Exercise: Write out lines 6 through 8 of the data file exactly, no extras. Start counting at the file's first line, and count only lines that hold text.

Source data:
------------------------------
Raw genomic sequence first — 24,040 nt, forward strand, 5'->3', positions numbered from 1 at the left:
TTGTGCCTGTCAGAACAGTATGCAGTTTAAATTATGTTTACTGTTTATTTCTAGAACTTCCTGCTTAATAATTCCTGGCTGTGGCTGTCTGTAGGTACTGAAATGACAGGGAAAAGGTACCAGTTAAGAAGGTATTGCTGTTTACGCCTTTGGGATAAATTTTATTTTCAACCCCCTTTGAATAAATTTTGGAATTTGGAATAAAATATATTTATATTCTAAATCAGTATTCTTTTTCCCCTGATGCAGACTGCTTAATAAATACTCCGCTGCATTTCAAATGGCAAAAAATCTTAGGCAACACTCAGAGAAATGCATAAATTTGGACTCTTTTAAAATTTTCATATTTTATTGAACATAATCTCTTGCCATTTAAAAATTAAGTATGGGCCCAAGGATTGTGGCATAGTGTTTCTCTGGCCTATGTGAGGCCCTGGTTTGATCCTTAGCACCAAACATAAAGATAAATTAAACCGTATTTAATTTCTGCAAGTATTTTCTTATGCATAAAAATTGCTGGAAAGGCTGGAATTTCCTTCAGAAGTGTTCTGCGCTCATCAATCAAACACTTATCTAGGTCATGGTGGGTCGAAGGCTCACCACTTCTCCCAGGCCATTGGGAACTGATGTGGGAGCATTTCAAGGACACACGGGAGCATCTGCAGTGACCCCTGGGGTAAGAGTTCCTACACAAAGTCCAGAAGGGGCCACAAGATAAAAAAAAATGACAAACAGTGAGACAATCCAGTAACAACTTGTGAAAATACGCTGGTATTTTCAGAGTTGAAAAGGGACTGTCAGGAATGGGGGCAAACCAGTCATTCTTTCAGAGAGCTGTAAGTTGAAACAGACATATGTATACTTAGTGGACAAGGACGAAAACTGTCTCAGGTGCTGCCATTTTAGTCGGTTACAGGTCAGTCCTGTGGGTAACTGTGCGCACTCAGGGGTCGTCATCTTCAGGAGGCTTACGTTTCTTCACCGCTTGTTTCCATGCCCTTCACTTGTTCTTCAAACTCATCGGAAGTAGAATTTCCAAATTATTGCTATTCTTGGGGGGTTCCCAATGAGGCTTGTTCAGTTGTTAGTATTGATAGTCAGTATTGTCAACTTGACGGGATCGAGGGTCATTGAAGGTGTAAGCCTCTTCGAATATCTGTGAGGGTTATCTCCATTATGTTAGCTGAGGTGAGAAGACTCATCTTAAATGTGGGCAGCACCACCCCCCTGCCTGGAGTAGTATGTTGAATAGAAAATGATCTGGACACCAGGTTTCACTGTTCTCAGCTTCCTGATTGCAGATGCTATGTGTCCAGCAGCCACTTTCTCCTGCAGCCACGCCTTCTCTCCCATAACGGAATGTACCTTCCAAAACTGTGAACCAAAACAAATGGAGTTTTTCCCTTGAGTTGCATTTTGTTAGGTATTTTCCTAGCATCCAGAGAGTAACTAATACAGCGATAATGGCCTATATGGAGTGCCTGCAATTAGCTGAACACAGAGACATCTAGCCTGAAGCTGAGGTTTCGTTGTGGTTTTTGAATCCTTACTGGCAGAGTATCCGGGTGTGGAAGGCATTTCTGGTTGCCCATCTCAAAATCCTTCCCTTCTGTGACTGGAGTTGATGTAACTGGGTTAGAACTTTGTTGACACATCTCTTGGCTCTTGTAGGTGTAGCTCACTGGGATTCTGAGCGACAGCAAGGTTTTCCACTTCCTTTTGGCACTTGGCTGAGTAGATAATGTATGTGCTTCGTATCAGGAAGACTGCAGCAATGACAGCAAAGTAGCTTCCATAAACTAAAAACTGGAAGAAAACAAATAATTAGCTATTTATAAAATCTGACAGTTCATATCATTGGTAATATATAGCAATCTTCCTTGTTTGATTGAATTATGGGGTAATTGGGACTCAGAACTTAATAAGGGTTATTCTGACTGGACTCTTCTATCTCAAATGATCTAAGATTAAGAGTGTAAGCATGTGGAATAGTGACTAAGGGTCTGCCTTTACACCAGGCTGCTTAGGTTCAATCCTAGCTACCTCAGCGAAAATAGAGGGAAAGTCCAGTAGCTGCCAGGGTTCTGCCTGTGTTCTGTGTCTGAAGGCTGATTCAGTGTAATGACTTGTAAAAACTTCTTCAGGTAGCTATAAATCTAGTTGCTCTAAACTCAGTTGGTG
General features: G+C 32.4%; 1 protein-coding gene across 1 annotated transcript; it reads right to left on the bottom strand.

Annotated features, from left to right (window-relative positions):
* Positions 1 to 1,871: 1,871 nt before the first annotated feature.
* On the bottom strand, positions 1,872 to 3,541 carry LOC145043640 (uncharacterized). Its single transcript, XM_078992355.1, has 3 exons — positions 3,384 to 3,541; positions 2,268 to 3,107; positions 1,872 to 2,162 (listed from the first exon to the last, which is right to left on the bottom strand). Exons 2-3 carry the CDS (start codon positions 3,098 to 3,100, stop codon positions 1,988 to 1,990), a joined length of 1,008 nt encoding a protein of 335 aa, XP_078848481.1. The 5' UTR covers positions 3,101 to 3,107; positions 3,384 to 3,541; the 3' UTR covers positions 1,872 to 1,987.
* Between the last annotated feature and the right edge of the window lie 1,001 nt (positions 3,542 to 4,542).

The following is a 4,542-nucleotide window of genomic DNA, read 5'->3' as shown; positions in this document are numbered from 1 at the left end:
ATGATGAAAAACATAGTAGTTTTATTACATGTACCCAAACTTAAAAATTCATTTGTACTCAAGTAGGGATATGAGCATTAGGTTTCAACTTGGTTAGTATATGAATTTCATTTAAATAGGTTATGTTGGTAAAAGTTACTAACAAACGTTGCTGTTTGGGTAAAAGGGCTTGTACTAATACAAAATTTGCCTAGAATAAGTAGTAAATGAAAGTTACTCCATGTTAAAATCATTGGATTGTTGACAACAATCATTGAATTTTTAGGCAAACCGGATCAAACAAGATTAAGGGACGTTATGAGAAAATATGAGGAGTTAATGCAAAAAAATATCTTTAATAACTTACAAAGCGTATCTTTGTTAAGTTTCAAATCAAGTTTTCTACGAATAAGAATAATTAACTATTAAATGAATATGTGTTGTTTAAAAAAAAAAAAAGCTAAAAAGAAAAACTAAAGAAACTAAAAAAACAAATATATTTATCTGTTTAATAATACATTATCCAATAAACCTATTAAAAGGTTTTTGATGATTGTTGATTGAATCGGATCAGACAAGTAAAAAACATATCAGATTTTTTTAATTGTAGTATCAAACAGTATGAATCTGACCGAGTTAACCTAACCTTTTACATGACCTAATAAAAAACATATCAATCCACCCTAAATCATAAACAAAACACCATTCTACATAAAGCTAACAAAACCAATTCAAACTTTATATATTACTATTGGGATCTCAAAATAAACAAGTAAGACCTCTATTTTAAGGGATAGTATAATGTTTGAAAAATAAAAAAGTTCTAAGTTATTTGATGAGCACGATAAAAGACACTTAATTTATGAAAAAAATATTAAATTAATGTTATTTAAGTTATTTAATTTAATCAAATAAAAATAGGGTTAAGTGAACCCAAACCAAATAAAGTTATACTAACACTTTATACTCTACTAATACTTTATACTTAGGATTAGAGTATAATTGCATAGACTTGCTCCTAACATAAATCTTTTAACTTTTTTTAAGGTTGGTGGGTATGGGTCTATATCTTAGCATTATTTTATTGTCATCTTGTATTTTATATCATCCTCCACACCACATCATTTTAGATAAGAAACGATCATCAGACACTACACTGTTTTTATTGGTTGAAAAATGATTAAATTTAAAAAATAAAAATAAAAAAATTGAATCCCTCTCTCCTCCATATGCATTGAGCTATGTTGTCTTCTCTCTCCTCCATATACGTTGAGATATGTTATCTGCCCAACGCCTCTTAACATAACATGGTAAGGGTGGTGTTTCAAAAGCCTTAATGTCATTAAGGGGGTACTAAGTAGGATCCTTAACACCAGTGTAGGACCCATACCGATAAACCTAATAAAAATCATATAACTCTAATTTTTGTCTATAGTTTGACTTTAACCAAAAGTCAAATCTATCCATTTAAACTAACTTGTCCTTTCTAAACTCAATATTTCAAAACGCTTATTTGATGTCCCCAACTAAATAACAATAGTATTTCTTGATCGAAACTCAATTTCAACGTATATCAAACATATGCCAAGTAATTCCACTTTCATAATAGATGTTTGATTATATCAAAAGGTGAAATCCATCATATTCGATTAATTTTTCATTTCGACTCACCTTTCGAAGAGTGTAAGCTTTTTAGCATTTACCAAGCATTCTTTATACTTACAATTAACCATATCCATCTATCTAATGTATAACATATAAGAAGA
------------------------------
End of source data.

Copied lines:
* On the bottom strand, positions 1,872 to 3,541 carry LOC145043640 (uncharacterized). Its single transcript, XM_078992355.1, has 3 exons — positions 3,384 to 3,541; positions 2,268 to 3,107; positions 1,872 to 2,162 (listed from the first exon to the last, which is right to left on the bottom strand). Exons 2-3 carry the CDS (start codon positions 3,098 to 3,100, stop codon positions 1,988 to 1,990), a joined length of 1,008 nt encoding a protein of 335 aa, XP_078848481.1. The 5' UTR covers positions 3,101 to 3,107; positions 3,384 to 3,541; the 3' UTR covers positions 1,872 to 1,987.
* Between the last annotated feature and the right edge of the window lie 1,001 nt (positions 3,542 to 4,542).

The following is a 4,542-nucleotide window of genomic DNA, read 5'->3' as shown; positions in this document are numbered from 1 at the left end: